How to Buy Happiness in 3 Simple Steps

The old adage, you can’t buy happiness, might not be entirely accurate after all. While it is true that buying things to try and make ourselves happy is relatively ineffective, spending money can increase our overall sense of life satisfaction (the real type of happiness). It all comes down to how and what we spend our money on.

There are 3 keys to getting the most happiness for your hard earned dollars:

1. Buy experiences, not possessions. While it may be exciting to acquire a new thing, the thrill wears off rapidly, even quicker than you might expect. Our inbuilt durability bias causes us to overestimate how good things will make us feel and how long these feelings will last.

So, even though we might think that a new car in the picture will make us happy for eternity, in reality, the pleasure often only lasts about as long as the car is considered new (we’re probably talking weeks, not months). What will more likely make us happy is the beach behind the car (which we could get to in a much cheaper vehicle).

Experiences, on the other hand, leave us with positive memories, which we can draw happiness from over and over again. They enrich our lives much more than possessions do, particularly if we can share the experience with another person.

2. Spend money on others. When we spend money on ourselves we experience a short term surge of our pleasure chemicals (Dopamine and Serotonin). When we spend money on others we receive a much longer lasting hit of our happiness chemical (Oxytocin). This chemical makes us feel connected to others and has been shown to be a major factor in long term happiness.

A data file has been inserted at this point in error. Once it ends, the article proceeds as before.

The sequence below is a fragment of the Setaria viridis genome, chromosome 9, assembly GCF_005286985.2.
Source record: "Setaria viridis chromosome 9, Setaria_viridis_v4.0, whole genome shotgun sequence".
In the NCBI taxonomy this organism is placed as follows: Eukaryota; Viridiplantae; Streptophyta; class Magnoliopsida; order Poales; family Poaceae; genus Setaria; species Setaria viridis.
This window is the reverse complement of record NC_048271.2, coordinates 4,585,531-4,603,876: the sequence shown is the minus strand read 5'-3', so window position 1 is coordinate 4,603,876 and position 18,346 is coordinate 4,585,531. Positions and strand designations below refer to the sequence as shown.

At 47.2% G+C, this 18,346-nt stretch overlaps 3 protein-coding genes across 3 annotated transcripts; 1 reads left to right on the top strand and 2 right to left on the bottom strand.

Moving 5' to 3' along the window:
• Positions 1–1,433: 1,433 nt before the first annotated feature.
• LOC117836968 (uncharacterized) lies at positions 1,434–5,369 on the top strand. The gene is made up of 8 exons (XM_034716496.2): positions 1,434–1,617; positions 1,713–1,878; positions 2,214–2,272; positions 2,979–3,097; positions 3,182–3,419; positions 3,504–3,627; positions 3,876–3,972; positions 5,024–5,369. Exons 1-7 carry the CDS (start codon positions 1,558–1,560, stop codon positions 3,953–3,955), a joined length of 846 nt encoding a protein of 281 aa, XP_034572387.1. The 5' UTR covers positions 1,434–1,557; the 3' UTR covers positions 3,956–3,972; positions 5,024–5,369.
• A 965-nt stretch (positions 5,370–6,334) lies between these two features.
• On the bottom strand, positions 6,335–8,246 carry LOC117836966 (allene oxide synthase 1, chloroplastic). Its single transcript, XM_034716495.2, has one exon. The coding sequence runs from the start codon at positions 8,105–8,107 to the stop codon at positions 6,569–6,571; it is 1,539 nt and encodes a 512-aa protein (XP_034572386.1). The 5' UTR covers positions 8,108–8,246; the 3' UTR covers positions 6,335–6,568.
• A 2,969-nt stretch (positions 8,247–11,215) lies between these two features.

It doesn’t even matter how much you spend, or whether you know the person. The Pay it Forward phenomenon is starting to pop up all around the globe. From the Pizza Shop in Philly, where customers can leave prepaid pizza for the homeless, to coffee shops, thrift stores and even major corporations, we are starting to realising the power of altruism on our own happiness.

3. Practicality beats cool, every time. Try to spend money on things that make your life easier, rather than on things that are cool, but impractical. Before you whip out your credit card, ask yourself these 3 questions: Will I actually use this as often as I am trying to convince myself? Will it really make my life easier? Will it save me a lot of time? If the answer to all 3 questions is yes, you’re probably on the right track.

The perfect example is my recent purchase of a scooter (I got rid of my giant fuel guzzling car). While the much cooler option would have been a motorbike, the practicality of the scooter makes my life much easier. It is easier to ride in heavy traffic, has storage, requires less maintenance, and is more fuel efficient.

These simple, practical ideas are just the tip of the happiness iceberg. The much more powerful concepts are covered in our eBook, The No-Bull Pathway to Happiness. In the spirit of altruistic happiness, for a limited time, we are giving HSL readers a free copy of the ebook. Simply tell us where to send it, below.



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